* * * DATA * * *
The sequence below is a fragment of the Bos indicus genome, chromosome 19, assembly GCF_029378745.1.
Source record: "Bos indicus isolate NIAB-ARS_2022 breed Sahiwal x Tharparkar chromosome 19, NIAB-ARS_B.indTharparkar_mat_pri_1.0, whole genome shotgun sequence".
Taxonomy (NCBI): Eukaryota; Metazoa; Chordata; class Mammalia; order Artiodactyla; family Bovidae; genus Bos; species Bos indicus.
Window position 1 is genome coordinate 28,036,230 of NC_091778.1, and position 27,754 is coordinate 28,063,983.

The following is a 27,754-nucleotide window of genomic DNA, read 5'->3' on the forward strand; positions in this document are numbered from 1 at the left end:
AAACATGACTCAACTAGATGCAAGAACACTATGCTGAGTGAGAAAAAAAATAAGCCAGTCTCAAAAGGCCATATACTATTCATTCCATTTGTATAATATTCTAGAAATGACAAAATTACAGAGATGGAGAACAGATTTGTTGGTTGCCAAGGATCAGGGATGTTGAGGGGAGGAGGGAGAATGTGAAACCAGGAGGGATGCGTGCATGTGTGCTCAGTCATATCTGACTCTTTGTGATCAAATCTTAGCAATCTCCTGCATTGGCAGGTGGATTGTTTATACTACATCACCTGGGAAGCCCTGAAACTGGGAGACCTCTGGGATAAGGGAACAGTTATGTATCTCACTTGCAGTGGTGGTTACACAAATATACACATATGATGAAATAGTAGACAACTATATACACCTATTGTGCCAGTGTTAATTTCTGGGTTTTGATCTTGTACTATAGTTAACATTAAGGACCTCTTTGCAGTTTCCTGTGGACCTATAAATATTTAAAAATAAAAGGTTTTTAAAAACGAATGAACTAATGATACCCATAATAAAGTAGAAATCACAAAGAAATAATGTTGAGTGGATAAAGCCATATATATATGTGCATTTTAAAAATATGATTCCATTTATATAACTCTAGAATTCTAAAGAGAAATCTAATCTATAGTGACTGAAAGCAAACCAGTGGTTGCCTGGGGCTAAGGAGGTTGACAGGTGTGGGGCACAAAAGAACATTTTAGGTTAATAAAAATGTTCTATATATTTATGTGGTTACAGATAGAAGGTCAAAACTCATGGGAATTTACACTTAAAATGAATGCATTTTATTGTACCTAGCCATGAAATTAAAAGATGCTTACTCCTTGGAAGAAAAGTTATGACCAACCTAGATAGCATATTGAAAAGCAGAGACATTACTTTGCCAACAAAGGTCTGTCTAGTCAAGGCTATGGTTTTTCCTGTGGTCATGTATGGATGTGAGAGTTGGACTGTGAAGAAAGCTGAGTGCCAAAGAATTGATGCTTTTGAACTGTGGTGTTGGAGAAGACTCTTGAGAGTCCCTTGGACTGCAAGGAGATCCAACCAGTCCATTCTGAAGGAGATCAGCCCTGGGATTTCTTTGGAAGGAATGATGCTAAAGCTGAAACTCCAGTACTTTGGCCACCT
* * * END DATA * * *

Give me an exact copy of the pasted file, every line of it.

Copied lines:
The sequence below is a fragment of the Bos indicus genome, chromosome 19, assembly GCF_029378745.1.
Source record: "Bos indicus isolate NIAB-ARS_2022 breed Sahiwal x Tharparkar chromosome 19, NIAB-ARS_B.indTharparkar_mat_pri_1.0, whole genome shotgun sequence".
Taxonomy (NCBI): Eukaryota; Metazoa; Chordata; class Mammalia; order Artiodactyla; family Bovidae; genus Bos; species Bos indicus.
Window position 1 is genome coordinate 28,036,230 of NC_091778.1, and position 27,754 is coordinate 28,063,983.

The following is a 27,754-nucleotide window of genomic DNA, read 5'->3' on the forward strand; positions in this document are numbered from 1 at the left end:
AAACATGACTCAACTAGATGCAAGAACACTATGCTGAGTGAGAAAAAAAATAAGCCAGTCTCAAAAGGCCATATACTATTCATTCCATTTGTATAATATTCTAGAAATGACAAAATTACAGAGATGGAGAACAGATTTGTTGGTTGCCAAGGATCAGGGATGTTGAGGGGAGGAGGGAGAATGTGAAACCAGGAGGGATGCGTGCATGTGTGCTCAGTCATATCTGACTCTTTGTGATCAAATCTTAGCAATCTCCTGCATTGGCAGGTGGATTGTTTATACTACATCACCTGGGAAGCCCTGAAACTGGGAGACCTCTGGGATAAGGGAACAGTTATGTATCTCACTTGCAGTGGTGGTTACACAAATATACACATATGATGAAATAGTAGACAACTATATACACCTATTGTGCCAGTGTTAATTTCTGGGTTTTGATCTTGTACTATAGTTAACATTAAGGACCTCTTTGCAGTTTCCTGTGGACCTATAAATATTTAAAAATAAAAGGTTTTTAAAAACGAATGAACTAATGATACCCATAATAAAGTAGAAATCACAAAGAAATAATGTTGAGTGGATAAAGCCATATATATATGTGCATTTTAAAAATATGATTCCATTTATATAACTCTAGAATTCTAAAGAGAAATCTAATCTATAGTGACTGAAAGCAAACCAGTGGTTGCCTGGGGCTAAGGAGGTTGACAGGTGTGGGGCACAAAAGAACATTTTAGGTTAATAAAAATGTTCTATATATTTATGTGGTTACAGATAGAAGGTCAAAACTCATGGGAATTTACACTTAAAATGAATGCATTTTATTGTACCTAGCCATGAAATTAAAAGATGCTTACTCCTTGGAAGAAAAGTTATGACCAACCTAGATAGCATATTGAAAAGCAGAGACATTACTTTGCCAACAAAGGTCTGTCTAGTCAAGGCTATGGTTTTTCCTGTGGTCATGTATGGATGTGAGAGTTGGACTGTGAAGAAAGCTGAGTGCCAAAGAATTGATGCTTTTGAACTGTGGTGTTGGAGAAGACTCTTGAGAGTCCCTTGGACTGCAAGGAGATCCAACCAGTCCATTCTGAAGGAGATCAGCCCTGGGATTTCTTTGGAAGGAATGATGCTAAAGCTGAAACTCCAGTACTTTGGCCACCT